[Python-Dev] Supporting raw bytes data in urllib.parse.* (was Re: Polymorphic best practices)
ncoghlan at gmail.com
Mon Sep 20 15:23:20 CEST 2010
On Mon, Sep 20, 2010 at 10:12 PM, Chris McDonough <chrism at plope.com> wrote:
> urllib.parse.urlparse/urllib.parse.urlsplit will never need to decode
> anything when passed bytes input.
Correct. Supporting manipulation of bytes directly is primarily a
speed hack for when an application wants to avoid the
decoding/encoding overhead needed to perform the operations in the
text domain when the fragments being manipulated are all already
correctly encoded ASCII text.
However, supporting direct manipulation of bytes *implicitly* in the
current functions is problematic, since it means that the function may
fail silently when given bytes that are encoded with an ASCII
incompatible codec (or which there are many, especially when it comes
to multibyte codecs and other stateful codecs). Even ASCII compatible
codecs are a potential source of hard to detect bugs, since using
different encodings for different fragments will lead directly to
Moving the raw bytes support out to separate APIs allows their
constraints to be spelled out clearly and for programmers to make a
conscious decision that that is what they want to do. The onus is then
on the programmer to get their encodings correct.
If we decide to add implicit support later, that's pretty easy (just
have urllib.parse.* delegate to urllib.parse.*b when given bytes).
Taking implicit support *away* after providing it, however, means
going through the whole deprecation song and dance. Given the choice,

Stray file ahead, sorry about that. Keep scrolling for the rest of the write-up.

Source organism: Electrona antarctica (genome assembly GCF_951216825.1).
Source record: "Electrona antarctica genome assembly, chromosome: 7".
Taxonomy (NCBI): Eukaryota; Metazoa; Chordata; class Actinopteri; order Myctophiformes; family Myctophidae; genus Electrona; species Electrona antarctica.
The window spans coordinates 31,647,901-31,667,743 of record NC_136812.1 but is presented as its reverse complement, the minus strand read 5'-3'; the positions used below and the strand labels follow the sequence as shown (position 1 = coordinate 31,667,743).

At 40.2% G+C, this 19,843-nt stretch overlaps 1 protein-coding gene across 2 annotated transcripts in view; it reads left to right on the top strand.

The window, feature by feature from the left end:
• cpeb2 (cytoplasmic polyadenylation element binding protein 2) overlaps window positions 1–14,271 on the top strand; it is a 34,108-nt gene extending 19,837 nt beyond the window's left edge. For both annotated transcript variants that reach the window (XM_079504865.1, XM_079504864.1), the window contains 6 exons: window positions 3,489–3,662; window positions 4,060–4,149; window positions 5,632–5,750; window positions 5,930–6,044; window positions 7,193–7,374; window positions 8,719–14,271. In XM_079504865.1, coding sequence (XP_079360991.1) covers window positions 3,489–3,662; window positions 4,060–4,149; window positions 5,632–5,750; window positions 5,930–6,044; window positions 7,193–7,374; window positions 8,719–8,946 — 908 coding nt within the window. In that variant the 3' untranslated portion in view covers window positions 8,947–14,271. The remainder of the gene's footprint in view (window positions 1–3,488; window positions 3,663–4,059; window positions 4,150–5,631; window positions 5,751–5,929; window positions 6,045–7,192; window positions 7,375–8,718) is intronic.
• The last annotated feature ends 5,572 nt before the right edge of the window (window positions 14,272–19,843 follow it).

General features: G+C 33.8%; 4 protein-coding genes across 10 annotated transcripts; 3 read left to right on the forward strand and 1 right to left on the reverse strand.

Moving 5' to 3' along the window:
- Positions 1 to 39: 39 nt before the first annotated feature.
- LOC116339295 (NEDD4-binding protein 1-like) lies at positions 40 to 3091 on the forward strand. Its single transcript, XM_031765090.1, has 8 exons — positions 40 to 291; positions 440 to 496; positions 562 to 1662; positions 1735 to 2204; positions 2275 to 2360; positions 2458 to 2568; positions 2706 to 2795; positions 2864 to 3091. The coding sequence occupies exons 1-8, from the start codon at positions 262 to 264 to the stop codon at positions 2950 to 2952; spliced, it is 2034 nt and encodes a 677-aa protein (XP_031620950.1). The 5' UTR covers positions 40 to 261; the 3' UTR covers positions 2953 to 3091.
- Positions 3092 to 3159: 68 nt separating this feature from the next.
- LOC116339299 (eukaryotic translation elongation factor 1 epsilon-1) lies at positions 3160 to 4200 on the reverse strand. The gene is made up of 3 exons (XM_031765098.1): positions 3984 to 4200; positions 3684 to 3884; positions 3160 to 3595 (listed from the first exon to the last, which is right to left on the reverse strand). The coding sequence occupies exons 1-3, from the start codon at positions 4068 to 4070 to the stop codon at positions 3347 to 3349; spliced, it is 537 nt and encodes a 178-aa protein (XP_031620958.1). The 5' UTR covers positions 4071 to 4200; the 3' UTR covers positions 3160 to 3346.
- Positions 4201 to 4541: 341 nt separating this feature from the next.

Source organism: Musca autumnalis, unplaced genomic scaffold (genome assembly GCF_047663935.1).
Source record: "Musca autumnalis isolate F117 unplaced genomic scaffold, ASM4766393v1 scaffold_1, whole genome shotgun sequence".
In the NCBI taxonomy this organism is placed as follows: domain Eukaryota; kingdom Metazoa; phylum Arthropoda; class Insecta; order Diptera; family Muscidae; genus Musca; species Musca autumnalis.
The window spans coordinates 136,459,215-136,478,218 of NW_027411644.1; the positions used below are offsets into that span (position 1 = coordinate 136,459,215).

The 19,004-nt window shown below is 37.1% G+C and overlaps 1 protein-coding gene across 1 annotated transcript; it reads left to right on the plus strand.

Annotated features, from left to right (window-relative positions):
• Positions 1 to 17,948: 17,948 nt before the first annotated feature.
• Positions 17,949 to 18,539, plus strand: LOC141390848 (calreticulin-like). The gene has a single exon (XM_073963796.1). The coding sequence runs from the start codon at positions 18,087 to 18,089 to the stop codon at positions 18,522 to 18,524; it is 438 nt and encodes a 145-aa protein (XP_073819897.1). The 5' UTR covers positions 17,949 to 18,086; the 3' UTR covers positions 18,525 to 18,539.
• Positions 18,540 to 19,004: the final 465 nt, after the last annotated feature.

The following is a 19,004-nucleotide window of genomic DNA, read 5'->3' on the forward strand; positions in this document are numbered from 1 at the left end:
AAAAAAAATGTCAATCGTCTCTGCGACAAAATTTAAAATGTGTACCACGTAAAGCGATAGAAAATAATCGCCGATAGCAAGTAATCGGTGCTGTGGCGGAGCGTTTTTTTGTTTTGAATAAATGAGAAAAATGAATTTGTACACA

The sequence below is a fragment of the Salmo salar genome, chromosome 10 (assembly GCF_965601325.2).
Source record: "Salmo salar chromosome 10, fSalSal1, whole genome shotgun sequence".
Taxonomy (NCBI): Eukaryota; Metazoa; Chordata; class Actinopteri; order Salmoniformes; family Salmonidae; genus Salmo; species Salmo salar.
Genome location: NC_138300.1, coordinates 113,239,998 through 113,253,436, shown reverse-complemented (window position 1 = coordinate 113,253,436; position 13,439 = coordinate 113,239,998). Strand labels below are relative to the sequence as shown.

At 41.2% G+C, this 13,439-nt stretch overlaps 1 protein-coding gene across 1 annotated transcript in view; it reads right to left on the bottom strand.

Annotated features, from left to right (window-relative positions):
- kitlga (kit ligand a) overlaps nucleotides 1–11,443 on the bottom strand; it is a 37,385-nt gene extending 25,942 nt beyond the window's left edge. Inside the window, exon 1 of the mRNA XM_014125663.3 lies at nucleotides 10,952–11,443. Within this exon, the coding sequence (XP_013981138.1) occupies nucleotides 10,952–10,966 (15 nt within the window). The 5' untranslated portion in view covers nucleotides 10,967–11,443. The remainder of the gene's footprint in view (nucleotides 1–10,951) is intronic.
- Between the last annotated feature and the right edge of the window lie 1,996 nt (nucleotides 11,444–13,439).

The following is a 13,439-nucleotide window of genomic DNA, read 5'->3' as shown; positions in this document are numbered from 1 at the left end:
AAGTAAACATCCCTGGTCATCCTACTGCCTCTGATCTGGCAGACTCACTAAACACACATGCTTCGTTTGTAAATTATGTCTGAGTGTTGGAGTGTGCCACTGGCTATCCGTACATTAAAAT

I prefer the API design that allows me to more easily change my mind
later if I decide I made the wrong call.
> There's effectively already a "shadow" bytes-only API in the urlparse module in the form of the *_to_bytes and *_from_bytes functions in most places where it counts.
If by "most places where it counts" you mean "quote" and "unquote",
then sure. However, those two functions predate most of the work on
fixing the bytes/unicode issues in the OS facing libraries, so they
blur the lines more than may be desirable (although reading
http://bugs.python.org/issue3300 shows that there were a few other
constraints in play when it comes to those two operations, especially
those related to the encoding of the original URL *prior* to
percent-encoding for transmission over the wire).
Regardless, quoteb and unquoteb will both be strictly bytes->bytes
functions, whereas the existing quoting APIs attempt to deal with both
text encoding and URL quoting all at the same time (and become a fair
bit more complicated as a result).
Nick Coghlan | ncoghlan at gmail.com | Brisbane, Australia
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